Google has had a feature out for some time which allows webmasters to create a sitemap file to help Google’s crawlers find and index content.
It sounds like a great idea. After all, it’s much easier to feed the crawler the content then hope it finds it on it’s own.
But is a Google sitemap worthwhile? Is it even necessary?
When the Google Sitemap program first started my thought was “That’s kinda cool but what’s the real benefit?”
So, I thought I’d try it out and submit sitemaps for a few sites that I own.
When Google Sitemaps first came out it was very difficult to figure out what all the entries meant as well as how to actually create the sitemap.
Sure, it was XML based, and I could plainly see what they expected but when you have a large site, how do you go about creating this?
Then Google came out with http://www.google.com/webmasters/sitemaps/docs/en/sitemap-generator.html, a sitemap generator which is a program intended to help you create a sitemap for your site. This does help speed up the process but unless you are a developer it is a little difficult to implement.
Also, you need access to your server to run the script required to generate the sitemap. If you are unsure you should check with your web host to see if you have terminal access to execute Python scripts.
Personally, I’ve never tried the Google Sitemapper tool but I have used others. For example, on my personal blog which uses Moveable Type, I found a blog post which shows How to build a Movable Type Google sitemap template http://www.niallkennedy.com/blog/archives/2005/06/google_sitemaps.html. And I’ve used Xenu and an Excel spreadsheet http://forums.digitalpoint.com/showthread.php?p=199253 which works great as well.
Now that the sitemap creation is covered, let’s get into the question at hand. Is a Google sitemap really worth the effort?
A few months ago I would have said no, but lately Google has been adding features that make me think otherwise.
For example, if you’ve gone through the verification process (which is really just placing a blank HTML file on the site and having Google find it) and ensured your 404 errors are properly configured you can get access to a wealth of additional intel.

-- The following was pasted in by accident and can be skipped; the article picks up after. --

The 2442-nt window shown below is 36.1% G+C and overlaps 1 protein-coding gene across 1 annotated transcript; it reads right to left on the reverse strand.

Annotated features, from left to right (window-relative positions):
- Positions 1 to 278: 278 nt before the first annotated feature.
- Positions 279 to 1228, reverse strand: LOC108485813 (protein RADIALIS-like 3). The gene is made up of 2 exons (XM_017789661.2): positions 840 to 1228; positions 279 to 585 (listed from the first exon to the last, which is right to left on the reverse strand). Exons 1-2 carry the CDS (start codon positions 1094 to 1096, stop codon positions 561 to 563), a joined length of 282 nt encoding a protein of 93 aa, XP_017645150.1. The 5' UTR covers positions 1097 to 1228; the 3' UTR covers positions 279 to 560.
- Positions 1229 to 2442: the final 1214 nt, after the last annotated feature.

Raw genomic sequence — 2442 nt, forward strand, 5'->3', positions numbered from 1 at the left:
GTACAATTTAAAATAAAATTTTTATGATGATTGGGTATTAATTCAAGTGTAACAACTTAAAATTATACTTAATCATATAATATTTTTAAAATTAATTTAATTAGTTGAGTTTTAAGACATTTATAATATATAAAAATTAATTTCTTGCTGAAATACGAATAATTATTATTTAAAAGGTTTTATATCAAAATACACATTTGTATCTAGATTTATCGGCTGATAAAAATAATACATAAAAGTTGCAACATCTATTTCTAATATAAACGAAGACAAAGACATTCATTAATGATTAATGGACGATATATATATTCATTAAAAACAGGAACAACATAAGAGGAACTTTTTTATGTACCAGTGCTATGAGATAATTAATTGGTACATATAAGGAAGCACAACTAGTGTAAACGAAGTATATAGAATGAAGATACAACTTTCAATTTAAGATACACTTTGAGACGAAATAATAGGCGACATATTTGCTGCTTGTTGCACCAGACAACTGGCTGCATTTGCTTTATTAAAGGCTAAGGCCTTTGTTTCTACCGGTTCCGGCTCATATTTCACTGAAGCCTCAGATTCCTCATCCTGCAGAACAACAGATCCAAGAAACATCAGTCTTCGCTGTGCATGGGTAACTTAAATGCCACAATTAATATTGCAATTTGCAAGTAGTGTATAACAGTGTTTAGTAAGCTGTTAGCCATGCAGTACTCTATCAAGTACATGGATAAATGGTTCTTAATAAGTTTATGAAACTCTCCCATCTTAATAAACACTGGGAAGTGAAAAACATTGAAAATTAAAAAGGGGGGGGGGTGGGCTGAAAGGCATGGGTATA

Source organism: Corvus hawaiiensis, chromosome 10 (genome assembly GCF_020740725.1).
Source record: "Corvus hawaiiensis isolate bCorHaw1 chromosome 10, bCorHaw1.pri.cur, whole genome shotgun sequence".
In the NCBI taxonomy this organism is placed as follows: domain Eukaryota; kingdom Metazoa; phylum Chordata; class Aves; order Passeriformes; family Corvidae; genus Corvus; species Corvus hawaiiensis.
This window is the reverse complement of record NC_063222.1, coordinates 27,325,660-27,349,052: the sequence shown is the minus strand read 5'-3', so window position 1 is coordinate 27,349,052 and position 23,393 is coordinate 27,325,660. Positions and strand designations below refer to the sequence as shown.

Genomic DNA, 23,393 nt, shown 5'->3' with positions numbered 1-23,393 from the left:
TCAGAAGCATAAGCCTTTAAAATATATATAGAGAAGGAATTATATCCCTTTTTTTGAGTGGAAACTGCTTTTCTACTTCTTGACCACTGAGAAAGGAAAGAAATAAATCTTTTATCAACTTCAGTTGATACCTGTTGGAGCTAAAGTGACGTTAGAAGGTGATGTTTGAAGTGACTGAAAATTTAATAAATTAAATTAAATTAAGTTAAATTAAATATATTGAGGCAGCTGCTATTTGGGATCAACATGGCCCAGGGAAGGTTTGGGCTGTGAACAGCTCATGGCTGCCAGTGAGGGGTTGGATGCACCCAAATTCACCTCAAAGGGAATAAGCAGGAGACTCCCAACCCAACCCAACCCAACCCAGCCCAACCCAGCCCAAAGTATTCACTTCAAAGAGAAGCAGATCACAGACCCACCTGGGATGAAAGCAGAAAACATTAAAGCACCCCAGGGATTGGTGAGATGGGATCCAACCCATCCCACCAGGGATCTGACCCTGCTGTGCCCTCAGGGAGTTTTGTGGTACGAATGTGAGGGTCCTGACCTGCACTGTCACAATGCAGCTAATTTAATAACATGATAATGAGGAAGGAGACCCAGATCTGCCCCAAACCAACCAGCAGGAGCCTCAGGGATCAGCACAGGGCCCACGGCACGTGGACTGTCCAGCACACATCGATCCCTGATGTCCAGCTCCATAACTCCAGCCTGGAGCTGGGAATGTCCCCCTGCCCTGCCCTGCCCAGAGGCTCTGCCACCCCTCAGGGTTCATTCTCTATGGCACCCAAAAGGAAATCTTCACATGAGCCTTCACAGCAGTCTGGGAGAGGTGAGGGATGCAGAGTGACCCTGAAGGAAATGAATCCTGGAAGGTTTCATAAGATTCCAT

One such feature is the “Top Search Queries.” This tells you which queries were used when your pages appeared in the search results but may not have been clicked on.
In other words, these are actual searcher queries that were performed on Google where your site may have appeared but not had click-through’s.
From a keyword research point of view, this is a huge advantage to you. By monitoring your sitemap stats you can easily see some of the terms people are using and perhaps determine what you need to do to rank higher for those terms so you too can get the clicks that your competitors are receiving.
If you don’t have ready access to log analysis or other stats, the Google sitemap can also tell you what terms actually drove traffic to your site.
In other words, these were searches performed on Google that actually generated clicks for your site.
There’s also a wealth of other information. For example, “Crawl Stats” shows you how Googlebot sees your site, errors generated by it, and even a PageRank distribution chart detailing how well PageRank is distributed.
So, if you are like me and wondering if a Google sitemap is worth it I’d say yes, it is. The information provided, while mostly technical, can help you troubleshoot problems as well as provide ideas to help you improve your positioning.
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